Guest Writer : Lan Yingjie
Photography and Edits by Justin Daniel Pereira
As a young boy in a family that loved Hokkien food, I was often taken to Beng Hiang Restaurant along Amoy Street. Walking along Amoy Street after the dinner in an attempt to digest the food, I would frequently pass by a Taiwanese porridge restaurant that looked good, but I never had the chance to try. Until recently, that is. When invited to try the food at the soon-to-be (re)named Goldleaf Restaurant, I leapt at the chance. Why not? So off we went one rainy Monday evening to Amoy Street for a round of good food and good laughter.
It turned out that Goldleaf Restaurant was the old name of the restaurant which the older generation might recognise, having been established in the 70s. The proprietors sold the name about 20 years ago and opened this new place, which might explain its relative obscurity so far. Not to fear though, it’s being renamed back to Goldleaf soon, and I fully expect throngs of diners to be making their way down!
Braised Beancurd Appetizer
The meal opened with a serving of the traditional Mei Cai Kou Rou (preserved vegetables with pork), San Bei Ji (three cup chicken) and Fresh Cockles, all eaten with the Taiwanese porridge, of course. Indeed, it might have been my hungry stomach, but I thought it was an amazing combination.
The Mei Cai Kou Rou ($10/$16) came with slabs of juicy pork that had been stewed with the meicai for a substantial amount of time and the preparation time showed in the way the pork slabs had absorbed the meicai flavour. I’m Hakka, and this is traditionally a Hakka dish (that got brought over to Taiwan by the large number of Hakkas there), yet this was easily ranking among my favourite renditions of this dish. Paired with the porridge, this was absolutely homely: I could just have been happy with this for the entire night.
The San Bei Ji ($12/$16) was a Taiwanese classic that I’ve heard of but never tried. It was savoury, with flavours well articulated with the use of basil, garlic and dried chilli. The gravy, brimming with juices from the chicken, wine and soy sauce is perfect with the bowl of sweet potato porridge.
Sweet Potato Porridge
Fresh Cockles ($8/$14) was a new thing: I’m not a raw seafood (unless you count sashimi) person, but you have to get it with the sauce that they serve it. The cockles, itself an acquired taste, is best eaten with the tangy chilli dip. It cuts through the creamy cockle flavour, and gives a refreshed palate for the next bite.
I was pretty amazed when I saw the Cai Poh Omellete ($6/$10). The omellete, deceivingly presented as a boring pancake, is packed with ingredients within. Cut a slice out for a good serving of salted radish that goes exceptionally well with the sweet potato porridge. The omellete, fluffy and soft is a real winner and a must order.
The next round of dishes that came included Volcano Beancurd with Kong Poh Diced Chicken and Cod, as well as Taiwan Lettuce and a selection of prawns (Mongolian Prawns and Salted Egg Yolk Prawns). The cod ($9 per 100g) came deep-fried. I’m not sure about you, but my personal take is that deep-frying just kills the flavour of fresh fish. Yet this version was excellent: it had that subtle flavour we look for in cod and it was firm but yielding to the bite. This means that either the cod was amazingly fresh (and I was later told they only get a certain type of cod from a certain supplier) or they did something magical when frying it.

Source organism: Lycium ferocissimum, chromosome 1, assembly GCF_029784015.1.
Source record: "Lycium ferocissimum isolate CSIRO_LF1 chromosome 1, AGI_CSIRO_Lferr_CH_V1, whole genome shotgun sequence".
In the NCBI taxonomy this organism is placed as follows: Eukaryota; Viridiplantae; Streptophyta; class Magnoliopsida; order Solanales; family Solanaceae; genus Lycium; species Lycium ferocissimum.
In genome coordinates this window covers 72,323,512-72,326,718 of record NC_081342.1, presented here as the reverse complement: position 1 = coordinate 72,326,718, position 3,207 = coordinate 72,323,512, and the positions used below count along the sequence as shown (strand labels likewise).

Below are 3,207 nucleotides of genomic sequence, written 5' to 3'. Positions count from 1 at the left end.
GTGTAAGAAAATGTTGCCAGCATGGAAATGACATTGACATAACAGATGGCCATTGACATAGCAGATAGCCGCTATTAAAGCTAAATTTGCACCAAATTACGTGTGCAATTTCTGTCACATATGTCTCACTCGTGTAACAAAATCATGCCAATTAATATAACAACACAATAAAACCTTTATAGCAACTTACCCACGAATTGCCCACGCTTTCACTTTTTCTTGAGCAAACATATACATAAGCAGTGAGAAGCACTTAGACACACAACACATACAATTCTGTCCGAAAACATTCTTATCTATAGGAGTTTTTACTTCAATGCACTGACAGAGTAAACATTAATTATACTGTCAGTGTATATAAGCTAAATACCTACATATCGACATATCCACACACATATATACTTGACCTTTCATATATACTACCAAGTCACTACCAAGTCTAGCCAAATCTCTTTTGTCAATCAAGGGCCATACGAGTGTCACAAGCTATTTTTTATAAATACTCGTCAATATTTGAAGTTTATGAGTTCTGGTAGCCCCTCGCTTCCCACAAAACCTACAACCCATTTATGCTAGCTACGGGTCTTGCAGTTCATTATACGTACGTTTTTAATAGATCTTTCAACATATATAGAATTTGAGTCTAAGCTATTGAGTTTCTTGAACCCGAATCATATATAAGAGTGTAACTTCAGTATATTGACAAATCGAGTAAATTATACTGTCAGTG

The prawns were fresh too! The Mongolian Prawns was simply done with pepper and salt, but it was absolutely lipsmacking good and there’s really nothing like fresh prawns lightly seasoned to bring out the flavour.
The Salted Egg Yolk Prawns had its prawns deep fried for a crisp exterior yet juicy interior. The main ingredient is then quickly stir fried with a good amount of salted egg yolk to bring out the sweet flavours of the sea in a mix of savoury, slightly salty and rough egg yolk textures.
Volcano Beancurd with Kong Poh Diced Chicken
The last round of dishes came with Tamban Fish and Traditional Prawn Rolls ($8/$12). I thought they made nice finishers, though at this point we were still rather bowled over the by the cod previously.
A good highlight of the dinner though, was the final round of desserts! We were served a selection of the Yam Paste (orh nee), the Red Tea Jelly, Green Tea Jelly, Herbal Jelly and Longan Tofu. My fellow dining companions really enjoyed the longan tofu and it was indeed smooth and just about right in terms of the sweetness.
Red Tea Jelly
The star of the desserts for me though, was the very unique Red Tea Jelly which managed to capture the fragrance of the tea and infuse it into the jelly. It was a wonderful experience and it made for a very satisfying end to the meal.
Brian, Wu Chao, Grace, Justin, Yingjie
Final words? Go quick, before everyone else discover this place to hit up for good food with a dose of nostalgia. For those familiar with the name Goldleaf, especially if you were living out your younger days in the 70’s or 80’s, this restaurant is a walk down memory lane. The dishes are reminiscent of a past memorialized. However, if you are just longing for a good dose of Taiwanese food, go for the Mei Cai Kou Rou and a serving of Sweet Potato Porridge. Whichever the case, this is a trip well worth it.
Thank You Goldleaf New Taiwan Porridge Restaurant for the invitation.
|Goldleaf New Taiwan Porridge Restaurant
110 Amoy Street
Tel : 6324 3268
11.30am – 2.30pm
6pm – 11pm